29

I am making a bash script that installs various packages using apt-get install. However, I notice that if there is a line that says:

sudo apt-get install package1 package2 package3

and either of the packages is not found, none of the others will be installed. How do I make it keep going even if it can't find one of the packages?

Thanks in advance.

19

I suggest an apt-get option

sudo apt-get --ignore-missing install $list_of_packages

but be aware that missing dependences cannot be ignored, and even if you use --force you can get a broken system.

3
  • 1
    Note that --ignore-missing only workarounds for an issue in download. See superuser.com/a/844627/106974
    – IsaacS
    Apr 5 '16 at 20:22
  • 9
    This actually does not work.
    – leoheck
    Jun 3 '16 at 17:58
  • Why is this selected? It does not work.
    – Akito
    Sep 15 at 11:22
14
for i in package1 package2 package3; do
  sudo apt-get install $i
done
2
  • 6
    A bit brutal performance wise (package dependency tree is being built from the scratch for every iteration), but should work fine. May 3 '11 at 5:53
  • As @blueskin alluded to, using the -y option would be good if you didn't want to interact with it, especially when installing a massive list of packages.
    – pd12
    May 8 '17 at 12:36
1

Install each package as a separate command rather than in a single command, this way if one fails to install either due to not found or some other error then it won't stop the others from installing. For which you can use 'for' loop as below. Also, remember to use the -y flag if installing a lot of packages, to avoid the mayhem of typing yes for each one.

INSTALL_PKGS="pk1 pk2 pk3 pk4 pk5 ... and so ... on ..pk_gogol"
for i in $INSTALL_PKGS; do
  sudo apt-get install -y $i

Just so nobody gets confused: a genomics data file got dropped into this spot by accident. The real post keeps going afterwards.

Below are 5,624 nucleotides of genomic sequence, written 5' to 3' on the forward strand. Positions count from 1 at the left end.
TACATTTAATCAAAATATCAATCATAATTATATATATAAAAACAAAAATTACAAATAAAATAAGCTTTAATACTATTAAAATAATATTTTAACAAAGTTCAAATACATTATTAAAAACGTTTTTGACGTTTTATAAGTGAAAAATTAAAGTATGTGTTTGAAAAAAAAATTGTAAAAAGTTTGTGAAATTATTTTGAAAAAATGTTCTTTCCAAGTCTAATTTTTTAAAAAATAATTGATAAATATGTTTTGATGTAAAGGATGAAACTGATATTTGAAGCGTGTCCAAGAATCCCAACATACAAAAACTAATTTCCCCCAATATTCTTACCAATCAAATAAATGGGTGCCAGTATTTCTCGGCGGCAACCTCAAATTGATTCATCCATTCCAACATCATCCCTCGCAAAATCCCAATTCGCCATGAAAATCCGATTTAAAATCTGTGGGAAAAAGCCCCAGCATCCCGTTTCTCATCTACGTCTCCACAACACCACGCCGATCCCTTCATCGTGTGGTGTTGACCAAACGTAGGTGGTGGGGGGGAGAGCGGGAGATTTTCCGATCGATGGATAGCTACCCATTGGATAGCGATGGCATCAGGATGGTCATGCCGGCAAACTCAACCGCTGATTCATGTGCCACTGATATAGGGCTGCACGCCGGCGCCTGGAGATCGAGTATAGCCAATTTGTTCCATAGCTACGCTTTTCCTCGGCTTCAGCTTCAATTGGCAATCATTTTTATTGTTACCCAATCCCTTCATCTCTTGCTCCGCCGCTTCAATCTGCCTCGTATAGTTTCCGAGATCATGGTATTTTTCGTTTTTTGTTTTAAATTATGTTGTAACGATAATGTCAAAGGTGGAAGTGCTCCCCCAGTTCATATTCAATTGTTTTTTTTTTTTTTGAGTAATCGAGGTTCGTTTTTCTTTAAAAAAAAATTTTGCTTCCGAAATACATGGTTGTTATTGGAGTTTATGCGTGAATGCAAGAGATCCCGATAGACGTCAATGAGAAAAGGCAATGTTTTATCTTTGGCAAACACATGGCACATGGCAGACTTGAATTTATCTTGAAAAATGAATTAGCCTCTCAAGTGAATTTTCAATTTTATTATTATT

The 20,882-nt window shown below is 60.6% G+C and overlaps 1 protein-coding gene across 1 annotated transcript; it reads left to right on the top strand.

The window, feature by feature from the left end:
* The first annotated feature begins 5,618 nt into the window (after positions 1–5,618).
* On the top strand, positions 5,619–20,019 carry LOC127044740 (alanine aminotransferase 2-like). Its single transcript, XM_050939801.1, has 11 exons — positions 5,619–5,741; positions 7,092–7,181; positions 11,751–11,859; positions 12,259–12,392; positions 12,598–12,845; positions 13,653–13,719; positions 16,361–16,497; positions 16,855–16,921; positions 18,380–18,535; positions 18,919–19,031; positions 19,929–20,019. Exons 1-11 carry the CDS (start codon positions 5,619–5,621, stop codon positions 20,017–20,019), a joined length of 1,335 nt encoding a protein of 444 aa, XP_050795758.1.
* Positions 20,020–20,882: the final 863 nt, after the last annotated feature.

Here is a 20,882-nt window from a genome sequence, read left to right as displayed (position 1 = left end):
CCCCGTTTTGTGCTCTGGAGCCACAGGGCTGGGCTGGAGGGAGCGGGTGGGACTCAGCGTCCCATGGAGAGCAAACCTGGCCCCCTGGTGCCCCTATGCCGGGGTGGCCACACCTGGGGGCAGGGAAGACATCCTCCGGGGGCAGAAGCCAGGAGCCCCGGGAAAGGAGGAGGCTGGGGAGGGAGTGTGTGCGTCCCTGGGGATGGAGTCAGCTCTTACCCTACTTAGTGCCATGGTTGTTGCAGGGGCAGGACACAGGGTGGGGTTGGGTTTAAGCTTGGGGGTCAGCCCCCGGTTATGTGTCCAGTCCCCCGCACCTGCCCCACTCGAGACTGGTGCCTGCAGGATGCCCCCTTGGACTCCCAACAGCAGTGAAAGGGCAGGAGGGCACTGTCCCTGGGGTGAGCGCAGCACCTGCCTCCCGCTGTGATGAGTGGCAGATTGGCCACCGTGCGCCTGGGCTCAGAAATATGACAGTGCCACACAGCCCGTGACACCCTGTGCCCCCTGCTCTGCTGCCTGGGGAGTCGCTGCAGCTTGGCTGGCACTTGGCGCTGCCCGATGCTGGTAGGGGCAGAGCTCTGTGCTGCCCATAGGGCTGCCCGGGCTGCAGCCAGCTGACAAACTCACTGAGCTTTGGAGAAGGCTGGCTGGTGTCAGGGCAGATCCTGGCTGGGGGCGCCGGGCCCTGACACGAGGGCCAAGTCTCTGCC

done
2
  • @Fabby I've edited the text to make it explicit for your satisfaction
    – blueskin
    Jan 23 '17 at 0:43
  • 2
    That looks more like an edit to the existing answer here than a new answer. ¯\_(ツ)_/¯ Sorry! -1...
    – Fabby
    Jan 23 '17 at 14:30
1

Here's a solution that actually works (unlike the accepted answer) and which addresses the performance issue of the correct answer:

Before invoking apt install, filter non-existent packages out of the list. The list of installable packages can be obtained by running apt-cache --generate pkgnames, which we then grep for the packages we want to install, and xargs the result into apt install. The full command looks like this:

apt-cache --generate pkgnames \
| grep --line-regexp --fixed-strings \
  -e package1 \
  -e package2 \
  -e package3 \
  … \
| xargs apt install -y
2
  • The main requirement is to duplicate on another machine so a solution utilising a catalogue from the machine you're duplicating would be nice. Why are you hard coding package names here?? But agreed, I never got any of these solutions to work in the real world.
    – RichieHH
    May 5 at 7:03
  • @RichieHH The question is literally "how to make sudo apt-get install package1 package2 package3 not fail when one of packageN does not exist?" and so that's what my answer answers. May 5 at 9:08

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